But the perceptions of that character translate in no way to the quality of writing in “Abyss,” which has a precision with words on par with Raymond Carver. While Sorrentino’s earlier work was distinguished for its English explosions (his magnum opus “Mulligan Stew” was full to bursting with lists and asides, and “Crystal Vision” sparked with back-and-forth drugstore banter) later books had a greater economy, filled with scenes and images that could be taken in part or as a whole. “Abyss” keeps the trend with no vignette longer than five pages, but each feels so full and vivid as the narrator’s thoughts play out.
Sorrentino was obviously careful with his word choice, but he was even more meticulous with the details. To make up for the loss of his father as final editor, Christopher Sorrentino included his father’s loose thoughts from the notebook rough draft, which expand the stories’ depth in the spirit of the excellent afterthoughts to “Little Casino’s” vignettes. Commentaries show that he considered every detail and phrase closely, from the trivial details cut in editing (the exact brand of green paint or English muffin) to the significant social context behind the scene (the predilections of the Devil and the decline of the Lower East Side). The reader is warned that “some of these commentaries may not be wholly reliable,” but even so they force one to go back and reconsider each of the chapters’ minutae.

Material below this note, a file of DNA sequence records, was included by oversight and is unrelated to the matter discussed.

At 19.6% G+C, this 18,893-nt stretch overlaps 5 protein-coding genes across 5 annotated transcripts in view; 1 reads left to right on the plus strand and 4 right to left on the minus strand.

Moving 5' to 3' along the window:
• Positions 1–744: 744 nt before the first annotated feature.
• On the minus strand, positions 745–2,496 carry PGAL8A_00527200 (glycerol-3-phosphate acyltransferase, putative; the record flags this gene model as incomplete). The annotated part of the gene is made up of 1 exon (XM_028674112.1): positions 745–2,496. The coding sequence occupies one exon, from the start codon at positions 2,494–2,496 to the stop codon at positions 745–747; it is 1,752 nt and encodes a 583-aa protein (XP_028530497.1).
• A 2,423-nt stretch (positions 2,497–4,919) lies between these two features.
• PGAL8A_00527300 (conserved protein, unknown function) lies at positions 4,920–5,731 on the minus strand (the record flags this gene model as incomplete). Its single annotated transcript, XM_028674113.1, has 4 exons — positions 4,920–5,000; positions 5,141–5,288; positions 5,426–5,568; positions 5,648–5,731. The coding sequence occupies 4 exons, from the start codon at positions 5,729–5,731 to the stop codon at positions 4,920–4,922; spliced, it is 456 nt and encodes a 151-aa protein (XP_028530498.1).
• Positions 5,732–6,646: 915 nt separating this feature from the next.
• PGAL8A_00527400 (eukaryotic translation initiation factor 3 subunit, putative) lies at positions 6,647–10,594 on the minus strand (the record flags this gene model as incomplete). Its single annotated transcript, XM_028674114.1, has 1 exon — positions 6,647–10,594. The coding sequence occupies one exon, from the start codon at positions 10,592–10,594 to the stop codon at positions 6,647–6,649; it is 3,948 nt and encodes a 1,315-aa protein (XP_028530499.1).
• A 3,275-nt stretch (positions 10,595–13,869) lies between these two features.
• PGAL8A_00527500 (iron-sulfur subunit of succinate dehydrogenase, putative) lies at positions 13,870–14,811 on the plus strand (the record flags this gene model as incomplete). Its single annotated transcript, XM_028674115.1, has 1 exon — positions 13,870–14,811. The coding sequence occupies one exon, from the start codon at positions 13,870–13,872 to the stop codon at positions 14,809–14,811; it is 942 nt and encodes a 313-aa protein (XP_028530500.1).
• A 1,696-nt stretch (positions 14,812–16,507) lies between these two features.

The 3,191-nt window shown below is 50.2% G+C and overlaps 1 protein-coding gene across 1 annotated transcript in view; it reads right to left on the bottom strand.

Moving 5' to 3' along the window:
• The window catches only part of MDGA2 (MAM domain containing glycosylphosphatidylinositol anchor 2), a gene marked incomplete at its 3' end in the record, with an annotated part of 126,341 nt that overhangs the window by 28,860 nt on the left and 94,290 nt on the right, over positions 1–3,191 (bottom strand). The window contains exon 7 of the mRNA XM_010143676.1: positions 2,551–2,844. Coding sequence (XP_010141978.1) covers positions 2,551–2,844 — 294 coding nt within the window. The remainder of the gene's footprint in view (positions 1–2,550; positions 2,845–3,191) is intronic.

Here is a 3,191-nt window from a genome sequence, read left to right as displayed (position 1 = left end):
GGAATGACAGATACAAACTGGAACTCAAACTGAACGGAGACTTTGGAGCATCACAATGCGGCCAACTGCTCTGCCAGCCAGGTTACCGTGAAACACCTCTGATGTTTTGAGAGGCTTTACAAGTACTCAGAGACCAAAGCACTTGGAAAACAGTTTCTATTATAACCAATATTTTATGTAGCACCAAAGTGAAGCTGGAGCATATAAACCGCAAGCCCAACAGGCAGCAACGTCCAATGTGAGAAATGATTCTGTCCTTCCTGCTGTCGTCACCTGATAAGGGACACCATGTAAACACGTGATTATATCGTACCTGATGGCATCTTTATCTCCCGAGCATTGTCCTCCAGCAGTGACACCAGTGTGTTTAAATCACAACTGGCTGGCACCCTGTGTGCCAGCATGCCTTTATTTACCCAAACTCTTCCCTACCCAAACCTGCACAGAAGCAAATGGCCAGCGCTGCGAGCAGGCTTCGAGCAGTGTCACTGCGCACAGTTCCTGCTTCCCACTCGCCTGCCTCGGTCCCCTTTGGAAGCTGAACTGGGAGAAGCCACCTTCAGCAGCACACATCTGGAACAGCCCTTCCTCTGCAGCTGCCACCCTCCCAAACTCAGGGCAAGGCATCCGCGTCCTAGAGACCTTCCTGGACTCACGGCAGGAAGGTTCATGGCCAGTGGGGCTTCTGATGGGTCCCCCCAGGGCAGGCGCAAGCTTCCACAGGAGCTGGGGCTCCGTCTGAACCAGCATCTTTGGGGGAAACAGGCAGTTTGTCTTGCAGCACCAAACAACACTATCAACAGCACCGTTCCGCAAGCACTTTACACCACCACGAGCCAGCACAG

And reconsideration is something that “Abyss” invites in droves – not just reconsideration of the brief scenes, but reconsideration of the reader’s own life and reconsideration of Sorrentino’s books that have come before. This is a stunningly potent book, one that not only shows the culmination of its author’s career but also creates what could be his most accessible work, distilling his language and plot points to the core exploration of how strange it is to be human. Sorrentino closed his career in perfect fashion with “The Abyss of Human Illusion,” and once again secured his place as my favorite niche author.